A colorful festival that is celebrated by all
Hindus worldwide is Deepavali, which is also known as the festival
Legend has it that Hanuman (the legendary monkey-god
and prime devotee of Lord Rama, the god-hero of the great Hindu
epic, the Ramayana) delivered the much awaited message of Rama’s
return to Ayodhya (Rama’s kingdom) after 14 years in exile.
The entire kingdom rejoiced upon hearing the news and Ayodhya
was washed, cleansed and dressed up with lights and shimmering
earthen lamps to welcome the Lord himself. Diwali is celebrated
even today to commemorate this event.
This festival usually falls around late October
and November. Diwali is celebrated in the Hindu month of Kartik
(around November) on Amavas, or the new moon right after Dussehra.
Legends of the Festival:
>> Legend of King Hima
and Yamraj : -
The son of King Hima was doomed to die on the
fourth day of his marriage by snakebite. To defeat this prediction,
his wife lit lamps all over the palace and laid the ornaments
in a big heap at the entrance. When Yamraj, the God of death arrived
there in the guise of a serpent, the dazzle of those brilliant
lights made his eyes blind and he could not enter the prince's
chamber. This victory is remembered as dhanteras and people buy
some item of jewellery and keep a lamp lit nearby all night.
>> Legend of Lord Krishna
& Demon Narakasura : -
Bursting crackers for Deepavali is connected
with the killing of the demon Narakasura, the evil king of Pragjyotishpur,
near Nepal, by Lord Krishna. After the killing, Krishna freed
all the women who had been abducted by Narakasura. After his victory
Krishna returned very early in the morning and was bathed with
scented oils. Hence there is the custom of waking up early in
the morning, bursting at least one symbolic cracker and having
oil bath of purification.
>> Legend of Lord Rama,
Laxman & Sita : -
The most popular legend of Diwali is associated
with the Ramayana. After a fierce battle Ram killed the demon
Kind Ravana and recovered his wife. Ram's return with his wife
Sita to Ayodhya and his subsequent coronation as king is celebrated
at Diwali. On this dark Amavasya night, the people of Ayodhya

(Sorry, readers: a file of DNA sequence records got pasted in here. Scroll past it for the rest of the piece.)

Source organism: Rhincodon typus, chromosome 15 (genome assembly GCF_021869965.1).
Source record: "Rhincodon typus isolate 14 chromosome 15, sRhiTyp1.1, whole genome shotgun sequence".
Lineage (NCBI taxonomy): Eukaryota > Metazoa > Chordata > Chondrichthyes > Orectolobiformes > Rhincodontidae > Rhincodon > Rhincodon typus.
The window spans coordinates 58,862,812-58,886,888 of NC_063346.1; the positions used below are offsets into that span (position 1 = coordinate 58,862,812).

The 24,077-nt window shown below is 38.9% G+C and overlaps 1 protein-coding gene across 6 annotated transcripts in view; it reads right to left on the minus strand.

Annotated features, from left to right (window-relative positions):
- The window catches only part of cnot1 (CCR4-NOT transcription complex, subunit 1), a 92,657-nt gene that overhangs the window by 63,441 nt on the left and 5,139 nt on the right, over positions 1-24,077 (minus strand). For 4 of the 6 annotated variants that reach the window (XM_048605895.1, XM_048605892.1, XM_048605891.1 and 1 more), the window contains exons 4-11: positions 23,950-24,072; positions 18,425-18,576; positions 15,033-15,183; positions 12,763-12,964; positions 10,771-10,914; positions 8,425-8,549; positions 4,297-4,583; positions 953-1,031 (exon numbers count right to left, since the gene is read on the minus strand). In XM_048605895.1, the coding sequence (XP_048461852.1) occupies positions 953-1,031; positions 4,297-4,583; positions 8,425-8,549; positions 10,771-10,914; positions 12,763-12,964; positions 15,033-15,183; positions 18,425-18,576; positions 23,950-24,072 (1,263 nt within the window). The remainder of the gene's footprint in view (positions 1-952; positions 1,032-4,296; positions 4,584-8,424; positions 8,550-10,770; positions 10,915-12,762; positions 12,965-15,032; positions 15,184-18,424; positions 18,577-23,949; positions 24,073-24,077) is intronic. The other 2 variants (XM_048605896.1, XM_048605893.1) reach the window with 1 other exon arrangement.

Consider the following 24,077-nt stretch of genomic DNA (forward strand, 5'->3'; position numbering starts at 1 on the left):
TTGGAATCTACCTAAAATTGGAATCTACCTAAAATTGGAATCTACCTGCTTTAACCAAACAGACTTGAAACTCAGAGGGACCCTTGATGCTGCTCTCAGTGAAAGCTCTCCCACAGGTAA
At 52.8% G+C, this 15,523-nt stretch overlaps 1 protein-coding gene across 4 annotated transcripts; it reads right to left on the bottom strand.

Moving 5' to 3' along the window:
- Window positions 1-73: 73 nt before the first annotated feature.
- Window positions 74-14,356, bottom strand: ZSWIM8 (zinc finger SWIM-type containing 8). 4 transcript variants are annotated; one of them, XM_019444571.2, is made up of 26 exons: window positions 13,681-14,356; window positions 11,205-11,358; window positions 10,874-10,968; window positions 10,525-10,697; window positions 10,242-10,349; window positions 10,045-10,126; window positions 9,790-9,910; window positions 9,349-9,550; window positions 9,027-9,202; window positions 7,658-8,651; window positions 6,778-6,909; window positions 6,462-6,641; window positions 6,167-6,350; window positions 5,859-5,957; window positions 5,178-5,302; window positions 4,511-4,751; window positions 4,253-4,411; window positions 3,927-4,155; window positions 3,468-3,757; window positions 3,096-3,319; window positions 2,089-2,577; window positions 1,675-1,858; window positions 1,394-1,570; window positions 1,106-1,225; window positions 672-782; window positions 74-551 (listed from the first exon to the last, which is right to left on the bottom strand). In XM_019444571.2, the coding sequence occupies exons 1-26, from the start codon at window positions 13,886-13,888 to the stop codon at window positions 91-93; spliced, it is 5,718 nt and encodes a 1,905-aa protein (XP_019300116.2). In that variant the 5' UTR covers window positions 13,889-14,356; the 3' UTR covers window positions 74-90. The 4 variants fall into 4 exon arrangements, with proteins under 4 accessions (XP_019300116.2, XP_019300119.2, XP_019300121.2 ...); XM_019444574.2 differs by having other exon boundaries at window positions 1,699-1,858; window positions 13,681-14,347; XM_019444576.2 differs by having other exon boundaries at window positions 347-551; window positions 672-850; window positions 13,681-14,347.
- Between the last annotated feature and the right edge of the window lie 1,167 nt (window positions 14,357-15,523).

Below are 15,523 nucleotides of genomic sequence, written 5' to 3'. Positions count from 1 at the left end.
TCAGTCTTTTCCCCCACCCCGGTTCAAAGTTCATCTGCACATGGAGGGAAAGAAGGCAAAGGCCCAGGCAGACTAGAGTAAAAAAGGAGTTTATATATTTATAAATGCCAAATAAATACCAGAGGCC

light up the route with rows of oil lamps to welcome their Prince.
Therefore on this glorious event lamps are lit and the festival
bears the name of Deepavali or "line of lamps".
>> For Bengalis, it is
the time to worship Goddess Kali or Durga. The Goddess Durga continued
her "Vilaya Tandava" even after killing demon Mahishasura.
Celebrations of the festival:
>> First & Second
The First day is called 'Dhanteras' which falls
on the thirteenth day of the month of Ashwin. The word Dhan means
wealth. Believing this day to be auspicious, women purchase some
gold or silver or at least one or two new utensils. The Second
day is called 'Narkachaturdashi' or 'Choti Diwali' which falls
on the fourteenth day of the month of Ashwin. This day therefore
is dedicated to lights and prayers heralding a future full of
joy and laughter.
>> Third Day :-
The Third day of the festival of Diwali is the
most important day which sees colors of firecrackers, lighting
of lamps, delicious sweets, new clothes and family get together
exchanging gifts. On this day special pooja ceremony is observed
to worship Lord Ganesh and Goddess Lakshmi. This is the day when
the Sun enters his second course and passes Libra constellation
(Nakshtra) which is represented by the balance or scale. Hence,
this design of Libra is believed to have suggested the balancing
of account books and their closing. Despite the fact that this
day falls on an Amavasya (dark night) it is regarded as the most
>> Fourth & Fifth
The Fourth day is celebrated as 'Padva' or 'Bali
Pratipada' to commemorate King Bali. In North India it is celebrated
as 'Govardhan-Puja' to mark the lifting of Goverdhan Mountain
by Lord Krishna.The Fifth and final day of Diwali Festival is
known by the name of 'Bhaiya-Duj' that is observed as a symbol
of love between sisters and brothers on this particular day Sisters
put the auspicious tilak on their Brother's forehead, and feed
them with special dishes. This festival is known as Bhai Bij in
Gujarati and Bhai Phota in Bengali.